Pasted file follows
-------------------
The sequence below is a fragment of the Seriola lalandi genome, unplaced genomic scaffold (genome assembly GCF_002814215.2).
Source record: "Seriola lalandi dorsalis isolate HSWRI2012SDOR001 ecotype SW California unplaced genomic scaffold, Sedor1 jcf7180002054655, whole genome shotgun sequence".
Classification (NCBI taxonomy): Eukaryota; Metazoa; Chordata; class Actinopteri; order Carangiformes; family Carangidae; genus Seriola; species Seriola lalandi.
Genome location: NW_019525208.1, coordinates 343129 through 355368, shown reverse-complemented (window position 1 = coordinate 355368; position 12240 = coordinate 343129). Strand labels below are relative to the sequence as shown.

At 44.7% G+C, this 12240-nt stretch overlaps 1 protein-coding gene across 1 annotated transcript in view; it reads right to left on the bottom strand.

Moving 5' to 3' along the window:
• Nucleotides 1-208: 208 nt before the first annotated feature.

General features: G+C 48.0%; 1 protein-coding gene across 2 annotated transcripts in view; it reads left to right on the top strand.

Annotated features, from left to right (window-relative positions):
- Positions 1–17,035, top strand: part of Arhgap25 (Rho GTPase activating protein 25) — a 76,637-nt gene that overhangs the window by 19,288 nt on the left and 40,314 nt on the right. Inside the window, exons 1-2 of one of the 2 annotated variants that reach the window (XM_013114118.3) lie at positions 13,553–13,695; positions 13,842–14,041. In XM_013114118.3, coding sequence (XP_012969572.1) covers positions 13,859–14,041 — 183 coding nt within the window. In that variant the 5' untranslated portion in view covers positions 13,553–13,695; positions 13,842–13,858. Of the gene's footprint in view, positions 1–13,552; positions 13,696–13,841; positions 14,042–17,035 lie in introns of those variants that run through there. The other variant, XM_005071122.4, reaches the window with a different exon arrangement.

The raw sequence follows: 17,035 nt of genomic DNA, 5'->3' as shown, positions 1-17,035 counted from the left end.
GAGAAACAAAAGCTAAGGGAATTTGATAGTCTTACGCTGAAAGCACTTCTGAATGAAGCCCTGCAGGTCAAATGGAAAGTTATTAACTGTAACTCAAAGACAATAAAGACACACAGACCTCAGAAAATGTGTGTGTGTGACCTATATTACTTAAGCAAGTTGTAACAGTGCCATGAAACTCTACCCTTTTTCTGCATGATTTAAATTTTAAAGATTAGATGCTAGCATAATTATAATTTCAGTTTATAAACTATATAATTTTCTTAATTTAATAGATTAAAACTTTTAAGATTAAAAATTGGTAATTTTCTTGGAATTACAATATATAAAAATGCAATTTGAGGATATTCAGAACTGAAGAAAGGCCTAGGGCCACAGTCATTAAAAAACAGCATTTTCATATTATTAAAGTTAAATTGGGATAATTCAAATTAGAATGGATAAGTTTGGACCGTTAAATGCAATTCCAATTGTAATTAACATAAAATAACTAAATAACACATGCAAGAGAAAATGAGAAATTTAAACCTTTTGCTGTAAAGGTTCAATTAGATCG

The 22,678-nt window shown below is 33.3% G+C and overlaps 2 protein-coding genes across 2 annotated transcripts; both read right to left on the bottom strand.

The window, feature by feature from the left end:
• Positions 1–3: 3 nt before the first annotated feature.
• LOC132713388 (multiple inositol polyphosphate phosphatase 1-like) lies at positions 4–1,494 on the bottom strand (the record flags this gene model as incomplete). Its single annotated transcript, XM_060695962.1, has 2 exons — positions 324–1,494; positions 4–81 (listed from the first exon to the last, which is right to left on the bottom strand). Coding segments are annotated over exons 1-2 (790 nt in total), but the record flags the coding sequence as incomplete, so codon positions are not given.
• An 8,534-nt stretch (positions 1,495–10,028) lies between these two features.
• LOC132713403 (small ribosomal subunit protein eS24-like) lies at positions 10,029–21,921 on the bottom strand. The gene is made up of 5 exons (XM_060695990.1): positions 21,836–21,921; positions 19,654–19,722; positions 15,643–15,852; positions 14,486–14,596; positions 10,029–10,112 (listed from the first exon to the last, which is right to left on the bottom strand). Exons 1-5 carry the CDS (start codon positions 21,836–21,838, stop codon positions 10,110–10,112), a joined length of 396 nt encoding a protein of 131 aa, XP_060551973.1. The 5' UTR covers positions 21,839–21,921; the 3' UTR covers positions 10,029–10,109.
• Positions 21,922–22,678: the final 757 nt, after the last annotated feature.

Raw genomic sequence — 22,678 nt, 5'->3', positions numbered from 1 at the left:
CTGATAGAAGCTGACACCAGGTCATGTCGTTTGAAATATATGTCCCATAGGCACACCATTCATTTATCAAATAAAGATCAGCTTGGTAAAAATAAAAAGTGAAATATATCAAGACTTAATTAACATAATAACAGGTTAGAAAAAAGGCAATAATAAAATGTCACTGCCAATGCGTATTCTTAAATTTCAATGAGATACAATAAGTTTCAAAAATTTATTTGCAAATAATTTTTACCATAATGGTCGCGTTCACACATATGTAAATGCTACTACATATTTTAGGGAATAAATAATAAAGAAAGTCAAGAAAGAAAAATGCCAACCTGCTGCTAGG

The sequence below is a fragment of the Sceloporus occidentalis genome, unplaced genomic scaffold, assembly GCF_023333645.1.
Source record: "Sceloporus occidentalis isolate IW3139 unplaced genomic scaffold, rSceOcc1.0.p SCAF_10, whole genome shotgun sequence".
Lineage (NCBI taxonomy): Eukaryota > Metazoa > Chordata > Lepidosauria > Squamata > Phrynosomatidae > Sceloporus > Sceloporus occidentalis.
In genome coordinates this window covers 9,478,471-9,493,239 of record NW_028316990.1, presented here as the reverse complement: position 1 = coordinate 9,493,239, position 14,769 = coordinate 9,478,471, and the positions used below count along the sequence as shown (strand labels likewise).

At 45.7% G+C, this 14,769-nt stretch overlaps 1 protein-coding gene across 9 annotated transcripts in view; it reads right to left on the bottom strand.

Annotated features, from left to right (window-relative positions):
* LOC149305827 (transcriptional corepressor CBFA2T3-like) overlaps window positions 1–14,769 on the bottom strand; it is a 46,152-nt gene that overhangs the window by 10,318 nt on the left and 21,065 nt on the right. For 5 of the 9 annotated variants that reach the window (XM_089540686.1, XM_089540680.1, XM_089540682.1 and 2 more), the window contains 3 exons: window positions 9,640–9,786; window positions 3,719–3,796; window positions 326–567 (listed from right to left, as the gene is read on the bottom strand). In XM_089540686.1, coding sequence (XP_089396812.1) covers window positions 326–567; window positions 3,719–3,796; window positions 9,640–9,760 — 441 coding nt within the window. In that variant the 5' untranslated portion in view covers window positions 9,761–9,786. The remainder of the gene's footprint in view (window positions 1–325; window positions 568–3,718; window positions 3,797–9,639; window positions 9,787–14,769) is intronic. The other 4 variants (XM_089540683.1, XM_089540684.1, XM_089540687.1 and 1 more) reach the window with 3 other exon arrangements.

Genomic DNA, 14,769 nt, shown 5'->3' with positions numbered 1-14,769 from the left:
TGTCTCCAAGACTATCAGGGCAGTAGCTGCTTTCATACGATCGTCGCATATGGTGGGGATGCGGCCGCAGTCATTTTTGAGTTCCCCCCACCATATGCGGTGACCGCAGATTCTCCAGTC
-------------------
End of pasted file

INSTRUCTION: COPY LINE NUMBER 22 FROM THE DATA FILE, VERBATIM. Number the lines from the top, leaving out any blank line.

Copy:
The sequence below is a fragment of the Sceloporus occidentalis genome, unplaced genomic scaffold, assembly GCF_023333645.1.